The Asia-Pacific: Geopolitical Cauldron or Regional Community?

IR Working Paper 1994/6

Author/s (editor/s):

James L. Richardson

Publication year:


Publication type:

Working paper

Find this publication at:
IR Working Paper 1994/6

James L. Richardson, ‘The Asia-Pacific: Geopolitical Cauldron or Regional Community?’, IR Working Paper 1994/6, Canberra: Department of International Relations, Research School of Pacific and Asian Studies, Australian National University, November 1994.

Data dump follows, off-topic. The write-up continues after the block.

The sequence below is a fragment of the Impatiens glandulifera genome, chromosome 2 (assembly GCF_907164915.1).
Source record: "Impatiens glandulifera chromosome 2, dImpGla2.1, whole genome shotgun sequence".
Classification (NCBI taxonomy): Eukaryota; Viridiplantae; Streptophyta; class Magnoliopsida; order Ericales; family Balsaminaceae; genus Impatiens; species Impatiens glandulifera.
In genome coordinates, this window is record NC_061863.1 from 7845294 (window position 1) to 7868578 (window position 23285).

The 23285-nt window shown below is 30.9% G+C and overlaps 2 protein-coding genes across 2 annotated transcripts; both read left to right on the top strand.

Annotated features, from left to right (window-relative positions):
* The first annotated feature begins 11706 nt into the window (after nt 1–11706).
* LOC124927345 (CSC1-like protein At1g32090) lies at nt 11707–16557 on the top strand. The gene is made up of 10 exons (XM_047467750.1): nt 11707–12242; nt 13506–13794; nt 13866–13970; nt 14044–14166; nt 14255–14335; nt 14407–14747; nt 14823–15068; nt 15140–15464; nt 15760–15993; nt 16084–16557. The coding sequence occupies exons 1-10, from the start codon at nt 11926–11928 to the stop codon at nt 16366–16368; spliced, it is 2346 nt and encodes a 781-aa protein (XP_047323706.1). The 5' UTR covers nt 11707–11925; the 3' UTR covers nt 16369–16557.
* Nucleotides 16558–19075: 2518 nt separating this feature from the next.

The debates on regional security in the Asia-Pacific, reflecting high levels of uncertainty, give rise to a wide range of prognoses. This paper attempts a broad overview of the issues in dispute, along the lines of a recent discussion by Barry Buzan and Gerald Segal, but coming to very different conclusions. In particular, it draws attention to the Eurocentrism of much Western analysis and to particular features of East Asia’s situation which should counsel against hasty extrapolations from Western experience. It discusses historical legacies, economic perspectives, military threats, regional institutions and the question of a clash of civilisations, concluding that a cautiously optimistic prognosis is in order and that it is unlikely that the more alarmist strategic analyses have correctly identified the major concerns which the future undoubtedly will bring.

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